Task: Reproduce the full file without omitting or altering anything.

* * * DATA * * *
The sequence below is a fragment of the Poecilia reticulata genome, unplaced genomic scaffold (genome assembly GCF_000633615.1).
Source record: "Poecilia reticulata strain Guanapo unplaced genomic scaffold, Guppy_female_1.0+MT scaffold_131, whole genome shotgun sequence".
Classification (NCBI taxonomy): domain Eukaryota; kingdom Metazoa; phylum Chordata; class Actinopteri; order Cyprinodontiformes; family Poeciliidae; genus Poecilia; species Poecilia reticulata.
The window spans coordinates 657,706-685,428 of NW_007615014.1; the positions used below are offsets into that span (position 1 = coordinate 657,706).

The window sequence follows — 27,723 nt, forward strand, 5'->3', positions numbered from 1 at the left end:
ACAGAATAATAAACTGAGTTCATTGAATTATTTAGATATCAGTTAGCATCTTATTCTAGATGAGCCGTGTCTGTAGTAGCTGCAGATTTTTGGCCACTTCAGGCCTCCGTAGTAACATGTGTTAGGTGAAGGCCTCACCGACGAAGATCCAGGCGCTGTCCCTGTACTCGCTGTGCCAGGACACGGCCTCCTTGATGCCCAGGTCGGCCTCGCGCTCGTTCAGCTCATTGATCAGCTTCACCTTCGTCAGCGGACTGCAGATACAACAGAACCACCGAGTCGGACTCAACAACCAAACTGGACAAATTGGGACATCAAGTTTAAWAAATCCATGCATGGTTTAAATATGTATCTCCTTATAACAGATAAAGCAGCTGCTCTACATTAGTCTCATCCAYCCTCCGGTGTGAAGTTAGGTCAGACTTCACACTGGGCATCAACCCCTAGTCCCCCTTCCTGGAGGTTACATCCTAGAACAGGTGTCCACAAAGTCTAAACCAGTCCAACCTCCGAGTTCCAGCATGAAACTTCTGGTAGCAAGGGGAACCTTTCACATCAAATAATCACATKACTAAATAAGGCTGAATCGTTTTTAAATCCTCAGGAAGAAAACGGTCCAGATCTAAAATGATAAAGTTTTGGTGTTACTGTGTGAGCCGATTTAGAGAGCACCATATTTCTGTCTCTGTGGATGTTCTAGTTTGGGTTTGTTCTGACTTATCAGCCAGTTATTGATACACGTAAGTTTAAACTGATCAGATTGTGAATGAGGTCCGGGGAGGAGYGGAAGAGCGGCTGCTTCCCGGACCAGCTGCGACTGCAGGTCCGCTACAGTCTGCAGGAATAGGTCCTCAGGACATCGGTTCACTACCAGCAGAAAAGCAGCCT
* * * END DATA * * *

The sequence below is a fragment of the Poecilia reticulata genome, unplaced genomic scaffold (genome assembly GCF_000633615.1).
Source record: "Poecilia reticulata strain Guanapo unplaced genomic scaffold, Guppy_female_1.0+MT scaffold_131, whole genome shotgun sequence".
Classification (NCBI taxonomy): domain Eukaryota; kingdom Metazoa; phylum Chordata; class Actinopteri; order Cyprinodontiformes; family Poeciliidae; genus Poecilia; species Poecilia reticulata.
The window spans coordinates 657,706-685,428 of NW_007615014.1; the positions used below are offsets into that span (position 1 = coordinate 657,706).

The window sequence follows — 27,723 nt, forward strand, 5'->3', positions numbered from 1 at the left end:
ACAGAATAATAAACTGAGTTCATTGAATTATTTAGATATCAGTTAGCATCTTATTCTAGATGAGCCGTGTCTGTAGTAGCTGCAGATTTTTGGCCACTTCAGGCCTCCGTAGTAACATGTGTTAGGTGAAGGCCTCACCGACGAAGATCCAGGCGCTGTCCCTGTACTCGCTGTGCCAGGACACGGCCTCCTTGATGCCCAGGTCGGCCTCGCGCTCGTTCAGCTCATTGATCAGCTTCACCTTCGTCAGCGGACTGCAGATACAACAGAACCACCGAGTCGGACTCAACAACCAAACTGGACAAATTGGGACATCAAGTTTAAWAAATCCATGCATGGTTTAAATATGTATCTCCTTATAACAGATAAAGCAGCTGCTCTACATTAGTCTCATCCAYCCTCCGGTGTGAAGTTAGGTCAGACTTCACACTGGGCATCAACCCCTAGTCCCCCTTCCTGGAGGTTACATCCTAGAACAGGTGTCCACAAAGTCTAAACCAGTCCAACCTCCGAGTTCCAGCATGAAACTTCTGGTAGCAAGGGGAACCTTTCACATCAAATAATCACATKACTAAATAAGGCTGAATCGTTTTTAAATCCTCAGGAAGAAAACGGTCCAGATCTAAAATGATAAAGTTTTGGTGTTACTGTGTGAGCCGATTTAGAGAGCACCATATTTCTGTCTCTGTGGATGTTCTAGTTTGGGTTTGTTCTGACTTATCAGCCAGTTATTGATACACGTAAGTTTAAACTGATCAGATTGTGAATGAGGTCCGGGGAGGAGYGGAAGAGCGGCTGCTTCCCGGACCAGCTGCGACTGCAGGTCCGCTACAGTCTGCAGGAATAGGTCCTCAGGACATCGGTTCACTACCAGCAGAAAAGCAGCCT